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1. Adios Holanda, Hola España

August 2001. It’s  30ºC in Holland!  The children are playing in the garden with the sprinkler. You can hear their screaming  three blocks away . “It’s raining, it’s  raining, now it’s my turn, I am”. Lots of fun.  One more day and we’re leaving. We’re really leaving, to Spain, with the whole family, to build up a new life!

Cortijos AndalusieThe last two weeks were tough.  I had forgotten how stressful moving can be. That’s behind us now. Everything is packed  and in the truck on its way to Sabinillas, a village on the southern coast of Spain, near Estepona. We’ve rented an apartment  for the coming three months. Our last week in Holland we’re spending at grandma’s.  Nice for the kids as well, to have plenty of time with nanny before leave. Because yes, of course, our family and friends, we will really miss.

I notice that I refuse to say goodbye. It’s straight forward denial! I keep saying it is just a two hour flight, and we have phones? And internet? Yet deep in my heart I know that I will miss having friends and family around  – to go for coffee, or to go out for dinner with friends,  spontaneously – I will really miss that!. Whether it’s worthwhile? Yes, most certainly yes! For five years we’ve been planning this. Oscar wants to start his business in Spain and I want to live in Andalusia. To have a little bit of space around us, to be able to breathe in fresh air every morning, to enjoy nature again together with the children. Just three months ago we took the decision. We’ll go!  And as by a miracle we sold our house within a week . The departure date was fixed with that because  the purchasers wanted to move in on the 1st of August . That was quite a shock. Everything for our life in Spain was still to be arranged. And now? One more day and we are off. We’ve said goodbye to everyone and everything, all  tears are shredded. We are ready!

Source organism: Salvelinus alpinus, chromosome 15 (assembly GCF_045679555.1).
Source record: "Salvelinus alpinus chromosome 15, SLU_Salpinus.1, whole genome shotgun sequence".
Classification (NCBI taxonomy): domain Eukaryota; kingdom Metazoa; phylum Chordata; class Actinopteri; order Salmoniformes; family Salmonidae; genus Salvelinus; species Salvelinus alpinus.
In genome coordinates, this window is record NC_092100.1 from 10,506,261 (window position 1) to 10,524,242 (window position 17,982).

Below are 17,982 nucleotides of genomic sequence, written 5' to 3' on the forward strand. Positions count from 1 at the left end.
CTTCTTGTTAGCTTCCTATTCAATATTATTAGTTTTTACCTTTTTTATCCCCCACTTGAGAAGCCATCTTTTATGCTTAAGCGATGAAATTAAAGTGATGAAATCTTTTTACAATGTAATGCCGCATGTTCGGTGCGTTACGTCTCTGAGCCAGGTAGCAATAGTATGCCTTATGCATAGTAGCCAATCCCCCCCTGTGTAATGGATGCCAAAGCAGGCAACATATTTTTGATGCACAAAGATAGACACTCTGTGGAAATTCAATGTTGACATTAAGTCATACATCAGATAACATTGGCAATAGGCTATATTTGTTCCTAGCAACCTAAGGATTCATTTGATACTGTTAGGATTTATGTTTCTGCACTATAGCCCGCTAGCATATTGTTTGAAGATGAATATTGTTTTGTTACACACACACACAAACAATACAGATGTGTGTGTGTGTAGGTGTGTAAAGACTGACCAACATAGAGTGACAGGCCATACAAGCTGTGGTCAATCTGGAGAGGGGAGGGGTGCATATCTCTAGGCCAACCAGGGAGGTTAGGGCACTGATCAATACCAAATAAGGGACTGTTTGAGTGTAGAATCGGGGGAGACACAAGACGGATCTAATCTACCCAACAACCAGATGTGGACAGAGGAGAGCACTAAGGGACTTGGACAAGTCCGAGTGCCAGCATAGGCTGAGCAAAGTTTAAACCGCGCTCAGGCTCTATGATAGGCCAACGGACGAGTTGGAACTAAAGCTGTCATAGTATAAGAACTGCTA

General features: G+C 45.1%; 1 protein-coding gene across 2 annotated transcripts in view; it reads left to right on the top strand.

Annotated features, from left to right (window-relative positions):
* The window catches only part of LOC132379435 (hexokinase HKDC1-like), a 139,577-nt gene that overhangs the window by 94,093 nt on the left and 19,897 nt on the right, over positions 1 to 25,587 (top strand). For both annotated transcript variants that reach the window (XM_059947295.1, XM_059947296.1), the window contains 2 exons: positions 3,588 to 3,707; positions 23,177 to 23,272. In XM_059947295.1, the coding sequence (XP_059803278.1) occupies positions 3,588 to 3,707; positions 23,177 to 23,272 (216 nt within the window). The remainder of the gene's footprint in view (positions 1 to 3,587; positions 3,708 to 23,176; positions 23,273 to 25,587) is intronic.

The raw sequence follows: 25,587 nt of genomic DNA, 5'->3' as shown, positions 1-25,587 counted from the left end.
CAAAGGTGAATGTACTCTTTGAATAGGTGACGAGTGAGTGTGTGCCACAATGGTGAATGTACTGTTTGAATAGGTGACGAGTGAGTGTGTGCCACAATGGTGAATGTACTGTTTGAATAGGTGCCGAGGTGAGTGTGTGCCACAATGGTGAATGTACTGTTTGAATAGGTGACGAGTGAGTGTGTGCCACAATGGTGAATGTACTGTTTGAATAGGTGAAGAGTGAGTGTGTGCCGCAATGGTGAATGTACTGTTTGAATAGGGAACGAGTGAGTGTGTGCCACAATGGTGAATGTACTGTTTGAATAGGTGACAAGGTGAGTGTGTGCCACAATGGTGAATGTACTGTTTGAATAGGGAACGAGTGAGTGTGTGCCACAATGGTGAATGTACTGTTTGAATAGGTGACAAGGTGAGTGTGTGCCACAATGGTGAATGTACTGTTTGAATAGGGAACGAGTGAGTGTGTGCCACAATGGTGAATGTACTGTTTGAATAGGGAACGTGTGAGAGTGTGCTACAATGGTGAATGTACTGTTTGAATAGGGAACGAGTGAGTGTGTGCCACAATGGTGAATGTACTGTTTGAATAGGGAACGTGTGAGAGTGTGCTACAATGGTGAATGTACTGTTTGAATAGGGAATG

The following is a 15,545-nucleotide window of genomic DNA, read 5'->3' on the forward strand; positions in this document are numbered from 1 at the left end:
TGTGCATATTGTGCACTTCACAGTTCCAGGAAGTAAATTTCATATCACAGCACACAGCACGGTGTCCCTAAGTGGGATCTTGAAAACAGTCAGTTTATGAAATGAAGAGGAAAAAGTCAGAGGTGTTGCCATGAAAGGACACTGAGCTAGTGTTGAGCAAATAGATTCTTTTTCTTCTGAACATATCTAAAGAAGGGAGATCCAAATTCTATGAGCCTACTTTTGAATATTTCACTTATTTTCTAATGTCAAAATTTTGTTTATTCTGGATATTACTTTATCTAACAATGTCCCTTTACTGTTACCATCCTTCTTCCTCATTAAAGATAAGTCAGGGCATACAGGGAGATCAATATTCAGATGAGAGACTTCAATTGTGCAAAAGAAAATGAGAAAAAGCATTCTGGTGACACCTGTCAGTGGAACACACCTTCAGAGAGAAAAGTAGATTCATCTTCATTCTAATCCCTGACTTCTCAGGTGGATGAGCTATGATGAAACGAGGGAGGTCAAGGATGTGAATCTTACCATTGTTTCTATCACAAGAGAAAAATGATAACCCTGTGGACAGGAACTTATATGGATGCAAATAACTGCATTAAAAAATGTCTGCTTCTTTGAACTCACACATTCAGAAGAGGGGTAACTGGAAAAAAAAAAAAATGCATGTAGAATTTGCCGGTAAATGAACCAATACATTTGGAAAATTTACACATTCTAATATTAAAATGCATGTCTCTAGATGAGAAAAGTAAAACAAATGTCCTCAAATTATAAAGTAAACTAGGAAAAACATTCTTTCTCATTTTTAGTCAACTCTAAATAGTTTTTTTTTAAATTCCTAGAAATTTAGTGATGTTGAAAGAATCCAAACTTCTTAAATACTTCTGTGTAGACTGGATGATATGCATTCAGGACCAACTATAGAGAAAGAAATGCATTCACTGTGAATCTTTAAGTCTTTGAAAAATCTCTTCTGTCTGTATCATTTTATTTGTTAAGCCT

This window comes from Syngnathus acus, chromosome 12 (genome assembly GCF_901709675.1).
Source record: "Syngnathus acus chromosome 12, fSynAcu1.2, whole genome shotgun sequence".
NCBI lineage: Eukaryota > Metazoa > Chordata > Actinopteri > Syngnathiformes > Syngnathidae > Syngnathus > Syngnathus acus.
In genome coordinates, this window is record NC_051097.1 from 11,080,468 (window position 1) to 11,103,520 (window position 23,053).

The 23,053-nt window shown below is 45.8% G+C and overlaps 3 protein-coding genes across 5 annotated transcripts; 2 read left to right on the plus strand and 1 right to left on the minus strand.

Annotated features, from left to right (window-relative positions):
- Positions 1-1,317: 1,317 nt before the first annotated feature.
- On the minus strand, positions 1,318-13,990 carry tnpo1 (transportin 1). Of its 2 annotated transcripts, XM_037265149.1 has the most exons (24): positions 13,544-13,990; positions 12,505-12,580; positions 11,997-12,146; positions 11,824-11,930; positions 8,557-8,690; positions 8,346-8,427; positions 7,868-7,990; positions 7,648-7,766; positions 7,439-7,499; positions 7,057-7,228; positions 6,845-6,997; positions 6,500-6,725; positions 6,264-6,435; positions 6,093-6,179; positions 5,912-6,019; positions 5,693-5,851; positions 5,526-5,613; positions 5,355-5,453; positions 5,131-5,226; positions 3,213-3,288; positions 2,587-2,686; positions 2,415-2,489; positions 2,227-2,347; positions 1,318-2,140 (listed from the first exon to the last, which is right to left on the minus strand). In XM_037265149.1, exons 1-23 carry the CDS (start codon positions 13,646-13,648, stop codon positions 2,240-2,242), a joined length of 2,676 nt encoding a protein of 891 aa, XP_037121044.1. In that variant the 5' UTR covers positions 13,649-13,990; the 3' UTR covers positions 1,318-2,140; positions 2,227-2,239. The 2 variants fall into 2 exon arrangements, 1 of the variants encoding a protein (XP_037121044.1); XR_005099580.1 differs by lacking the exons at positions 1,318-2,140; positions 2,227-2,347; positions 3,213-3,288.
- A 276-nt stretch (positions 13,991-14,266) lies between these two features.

D-Day, 4 August 2001

It was the most disastrous day ever. We got up at 03.00am to cath the plane at 07.40am(!).  At the airport,  rivers of tears. Suddenly I felt what I am leaving behind. Nienke is panicking . “Grandma, grandmaaaaa!” she screams when we go through customs. Once more we turn around and there they are, that group of enthusiastically waving people.  See you soon nanny, see you soon  Paul, Nicky, Nathalie, Melissa. Tears have dried, but there is still a lump in my throat. When I open  Nicky’s present I can’t keep it dry.  A beautifully framed four-leaf clover.

Fortunately, the plane is on time. Around 11:00 we landed and at  14:00 we arrive in the  apartment. Exhausted,  suffering from lack of sleep and too much emotion. In no time all the kids are crying. Michelle won’t let go of me.  As soon as I put her down,  she screams bloody murder. I am tired and not in the best of moods. The apartment is typically Spanish: small,  noisy,  with lots of beds. On the background  we don’t hear the soothing sound of the sea, but a continuous stream of cars speeding by. The heat inside is not too bad. Still, I get anxious. You can’t turn your ass here! Almost in tears, again! We decide for a good Spanish habit: a siesta.

Later in the evening, around 22:00pm, I recover a more positive feeling.  We’re on the beach, together, a red, full moon comes out of the sea, the kids are wandering round searching for  shells and stones. Slowly I relax. The adventure we voted for is bigger than I thought. But hey, tomorrow is yet another day.

Anita Schmidt 21-03-2013 Moving to Spain